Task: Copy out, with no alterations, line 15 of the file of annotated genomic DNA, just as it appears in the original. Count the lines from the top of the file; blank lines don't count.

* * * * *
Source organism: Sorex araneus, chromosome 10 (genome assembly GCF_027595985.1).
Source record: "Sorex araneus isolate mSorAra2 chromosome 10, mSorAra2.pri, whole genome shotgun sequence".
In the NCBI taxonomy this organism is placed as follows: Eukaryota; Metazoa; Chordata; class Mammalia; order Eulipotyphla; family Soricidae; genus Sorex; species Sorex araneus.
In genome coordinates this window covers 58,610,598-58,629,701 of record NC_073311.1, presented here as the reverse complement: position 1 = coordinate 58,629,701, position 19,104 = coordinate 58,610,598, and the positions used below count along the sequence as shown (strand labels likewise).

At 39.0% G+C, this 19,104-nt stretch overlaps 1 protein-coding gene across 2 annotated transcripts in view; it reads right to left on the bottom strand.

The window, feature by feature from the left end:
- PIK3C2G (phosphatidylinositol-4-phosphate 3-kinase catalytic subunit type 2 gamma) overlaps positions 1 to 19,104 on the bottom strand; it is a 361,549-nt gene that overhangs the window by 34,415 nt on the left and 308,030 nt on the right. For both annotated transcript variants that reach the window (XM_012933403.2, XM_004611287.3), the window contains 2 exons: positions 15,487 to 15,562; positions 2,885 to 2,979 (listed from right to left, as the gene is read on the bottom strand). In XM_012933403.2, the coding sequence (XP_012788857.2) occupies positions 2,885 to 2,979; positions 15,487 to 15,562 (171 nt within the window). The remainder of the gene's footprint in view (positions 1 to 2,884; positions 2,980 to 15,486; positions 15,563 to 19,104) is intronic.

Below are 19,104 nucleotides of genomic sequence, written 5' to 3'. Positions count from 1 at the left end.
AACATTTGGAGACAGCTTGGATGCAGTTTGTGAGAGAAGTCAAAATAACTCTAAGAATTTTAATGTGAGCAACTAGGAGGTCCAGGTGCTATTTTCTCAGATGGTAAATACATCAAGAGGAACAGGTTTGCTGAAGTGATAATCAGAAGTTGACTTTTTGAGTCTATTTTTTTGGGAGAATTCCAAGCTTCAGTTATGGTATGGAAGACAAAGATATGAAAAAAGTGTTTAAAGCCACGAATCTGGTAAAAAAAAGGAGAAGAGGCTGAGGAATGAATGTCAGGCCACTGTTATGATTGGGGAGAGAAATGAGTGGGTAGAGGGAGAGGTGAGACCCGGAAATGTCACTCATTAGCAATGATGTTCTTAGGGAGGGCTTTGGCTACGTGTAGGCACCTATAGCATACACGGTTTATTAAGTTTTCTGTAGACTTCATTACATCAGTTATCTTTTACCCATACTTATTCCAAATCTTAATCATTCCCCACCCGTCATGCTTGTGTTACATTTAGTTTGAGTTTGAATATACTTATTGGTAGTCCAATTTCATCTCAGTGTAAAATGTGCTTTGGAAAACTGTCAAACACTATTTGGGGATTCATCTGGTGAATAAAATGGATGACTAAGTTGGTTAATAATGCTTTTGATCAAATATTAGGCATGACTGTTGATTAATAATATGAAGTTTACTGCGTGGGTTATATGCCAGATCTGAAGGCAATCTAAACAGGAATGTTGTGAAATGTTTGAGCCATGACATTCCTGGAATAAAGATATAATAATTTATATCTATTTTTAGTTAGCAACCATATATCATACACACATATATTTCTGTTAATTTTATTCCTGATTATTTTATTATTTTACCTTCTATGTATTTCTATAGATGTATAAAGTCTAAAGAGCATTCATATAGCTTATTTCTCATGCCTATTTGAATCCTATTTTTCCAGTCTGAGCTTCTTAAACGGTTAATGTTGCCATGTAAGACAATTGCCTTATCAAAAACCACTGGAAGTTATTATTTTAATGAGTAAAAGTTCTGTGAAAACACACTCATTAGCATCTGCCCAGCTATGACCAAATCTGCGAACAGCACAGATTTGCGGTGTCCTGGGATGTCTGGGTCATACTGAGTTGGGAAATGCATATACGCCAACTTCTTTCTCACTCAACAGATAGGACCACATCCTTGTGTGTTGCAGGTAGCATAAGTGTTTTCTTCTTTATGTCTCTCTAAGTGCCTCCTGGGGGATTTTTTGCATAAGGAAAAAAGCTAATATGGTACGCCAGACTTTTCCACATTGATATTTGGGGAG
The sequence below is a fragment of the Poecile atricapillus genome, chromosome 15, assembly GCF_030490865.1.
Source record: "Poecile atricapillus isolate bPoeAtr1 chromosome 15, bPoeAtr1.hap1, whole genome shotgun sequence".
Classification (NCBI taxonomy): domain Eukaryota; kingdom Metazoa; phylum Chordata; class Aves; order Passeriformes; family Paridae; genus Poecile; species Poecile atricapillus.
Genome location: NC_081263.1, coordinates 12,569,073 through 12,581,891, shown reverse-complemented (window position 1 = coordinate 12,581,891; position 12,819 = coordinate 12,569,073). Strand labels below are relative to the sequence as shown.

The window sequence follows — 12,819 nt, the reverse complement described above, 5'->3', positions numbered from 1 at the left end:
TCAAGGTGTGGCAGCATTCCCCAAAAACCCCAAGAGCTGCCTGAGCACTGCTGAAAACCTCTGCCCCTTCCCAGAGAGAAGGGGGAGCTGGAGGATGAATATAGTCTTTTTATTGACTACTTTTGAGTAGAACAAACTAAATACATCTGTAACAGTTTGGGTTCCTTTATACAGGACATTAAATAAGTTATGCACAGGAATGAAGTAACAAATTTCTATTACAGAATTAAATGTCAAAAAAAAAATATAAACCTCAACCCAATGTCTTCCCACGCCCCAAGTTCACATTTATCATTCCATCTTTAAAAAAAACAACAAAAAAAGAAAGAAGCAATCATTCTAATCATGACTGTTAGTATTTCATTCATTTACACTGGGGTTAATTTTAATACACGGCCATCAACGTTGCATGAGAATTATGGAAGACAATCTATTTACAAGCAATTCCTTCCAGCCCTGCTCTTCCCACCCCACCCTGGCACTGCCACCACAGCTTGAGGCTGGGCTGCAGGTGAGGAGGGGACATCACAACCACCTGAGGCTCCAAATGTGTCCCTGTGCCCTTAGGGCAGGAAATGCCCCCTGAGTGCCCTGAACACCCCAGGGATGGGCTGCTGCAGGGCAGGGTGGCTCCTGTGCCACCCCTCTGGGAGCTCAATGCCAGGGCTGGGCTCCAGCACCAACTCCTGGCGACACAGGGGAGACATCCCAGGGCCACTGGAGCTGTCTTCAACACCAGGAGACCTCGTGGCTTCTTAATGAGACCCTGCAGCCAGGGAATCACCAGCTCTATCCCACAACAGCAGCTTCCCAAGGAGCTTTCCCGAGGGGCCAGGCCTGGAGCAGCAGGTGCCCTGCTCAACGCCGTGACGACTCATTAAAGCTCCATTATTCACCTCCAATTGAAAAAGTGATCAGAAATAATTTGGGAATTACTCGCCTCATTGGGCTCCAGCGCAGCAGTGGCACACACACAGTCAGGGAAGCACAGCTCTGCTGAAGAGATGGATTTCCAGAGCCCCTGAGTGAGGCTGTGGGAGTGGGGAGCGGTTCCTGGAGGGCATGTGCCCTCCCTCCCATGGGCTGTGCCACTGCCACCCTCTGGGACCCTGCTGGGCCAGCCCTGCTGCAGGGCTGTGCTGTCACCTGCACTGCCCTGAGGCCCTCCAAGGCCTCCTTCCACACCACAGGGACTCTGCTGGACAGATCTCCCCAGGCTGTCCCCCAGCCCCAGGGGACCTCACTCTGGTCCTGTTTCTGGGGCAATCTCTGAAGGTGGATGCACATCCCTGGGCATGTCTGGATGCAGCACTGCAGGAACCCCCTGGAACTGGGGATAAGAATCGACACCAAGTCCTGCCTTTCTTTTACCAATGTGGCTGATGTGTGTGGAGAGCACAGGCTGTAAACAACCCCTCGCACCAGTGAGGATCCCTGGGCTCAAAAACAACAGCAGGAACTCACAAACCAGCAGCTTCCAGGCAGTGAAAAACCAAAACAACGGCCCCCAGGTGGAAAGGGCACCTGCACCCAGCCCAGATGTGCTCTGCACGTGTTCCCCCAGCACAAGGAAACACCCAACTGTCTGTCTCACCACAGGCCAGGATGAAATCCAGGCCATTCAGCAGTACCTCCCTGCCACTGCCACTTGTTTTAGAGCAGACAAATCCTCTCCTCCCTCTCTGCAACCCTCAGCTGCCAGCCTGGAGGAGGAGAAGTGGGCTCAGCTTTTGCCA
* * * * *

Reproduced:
TCAAGGTGTGGCAGCATTCCCCAAAAACCCCAAGAGCTGCCTGAGCACTGCTGAAAACCTCTGCCCCTTCCCAGAGAGAAGGGGGAGCTGGAGGATGAATATAGTCTTTTTATTGACTACTTTTGAGTAGAACAAACTAAATACATCTGTAACAGTTTGGGTTCCTTTATACAGGACATTAAATAAGTTATGCACAGGAATGAAGTAACAAATTTCTATTACAGAATTAAATGTCAAAAAAAAAATATAAACCTCAACCCAATGTCTTCCCACGCCCCAAGTTCACATTTATCATTCCATCTTTAAAAAAAACAACAAAAAAAGAAAGAAGCAATCATTCTAATCATGACTGTTAGTATTTCATTCATTTACACTGGGGTTAATTTTAATACACGGCCATCAACGTTGCATGAGAATTATGGAAGACAATCTATTTACAAGCAATTCCTTCCAGCCCTGCTCTTCCCACCCCACCCTGGCACTGCCACCACAGCTTGAGGCTGGGCTGCAGGTGAGGAGGGGACATCACAACCACCTGAGGCTCCAAATGTGTCCCTGTGCCCTTAGGGCAGGAAATGCCCCCTGAGTGCCCTGAACACCCCAGGGATGGGCTGCTGCAGGGCAGGGTGGCTCCTGTGCCACCCCTCTGGGAGCTCAATGCCAGGGCTGGGCTCCAGCACCAACTCCTGGCGACACAGGGGAGACATCCCAGGGCCACTGGAGCTGTCTTCAACACCAGGAGACCTCGTGGCTTCTTAATGAGACCCTGCAGCCAGGGAATCACCAGCTCTATCCCACAACAGCAGCTTCCCAAGGAGCTTTCCCGAGGGGCCAGGCCTGGAGCAGCAGGTGCCCTGCTCAACGCCGTGACGACTCATTAAAGCTCCATTATTCACCTCCAATTGAAAAAGTGATCAGAAATAATTTGGGAATTACTCGCCTCATTGGGCTCCAGCGCAGCAGTGGCACACACACAGTCAGGGAAGCACAGCTCTGCTGAAGAGATGGATTTCCAGAGCCCCTGAGTGAGGCTGTGGGAGTGGGGAGCGGTTCCTGGAGGGCATGTGCCCTCCCTCCCATGGGCTGTGCCACTGCCACCCTCTGGGACCCTGCTGGGCCAGCCCTGCTGCAGGGCTGTGCTGTCACCTGCACTGCCCTGAGGCCCTCCAAGGCCTCCTTCCACACCACAGGGACTCTGCTGGACAGATCTCCCCAGGCTGTCCCCCAGCCCCAGGGGACCTCACTCTGGTCCTGTTTCTGGGGCAATCTCTGAAGGTGGATGCACATCCCTGGGCATGTCTGGATGCAGCACTGCAGGAACCCCCTGGAACTGGGGATAAGAATCGACACCAAGTCCTGCCTTTCTTTTACCAATGTGGCTGATGTGTGTGGAGAGCACAGGCTGTAAACAACCCCTCGCACCAGTGAGGATCCCTGGGCTCAAAAACAACAGCAGGAACTCACAAACCAGCAGCTTCCAGGCAGTGAAAAACCAAAACAACGGCCCCCAGGTGGAAAGGGCACCTGCACCCAGCCCAGATGTGCTCTGCACGTGTTCCCCCAGCACAAGGAAACACCCAACTGTCTGTCTCACCACAGGCCAGGATGAAATCCAGGCCATTCAGCAGTACCTCCCTGCCACTGCCACTTGTTTTAGAGCAGACAAATCCTCTCCTCCCTCTCTGCAACCCTCAGCTGCCAGCCTGGAGGAGGAGAAGTGGGCTCAGCTTTTGCCA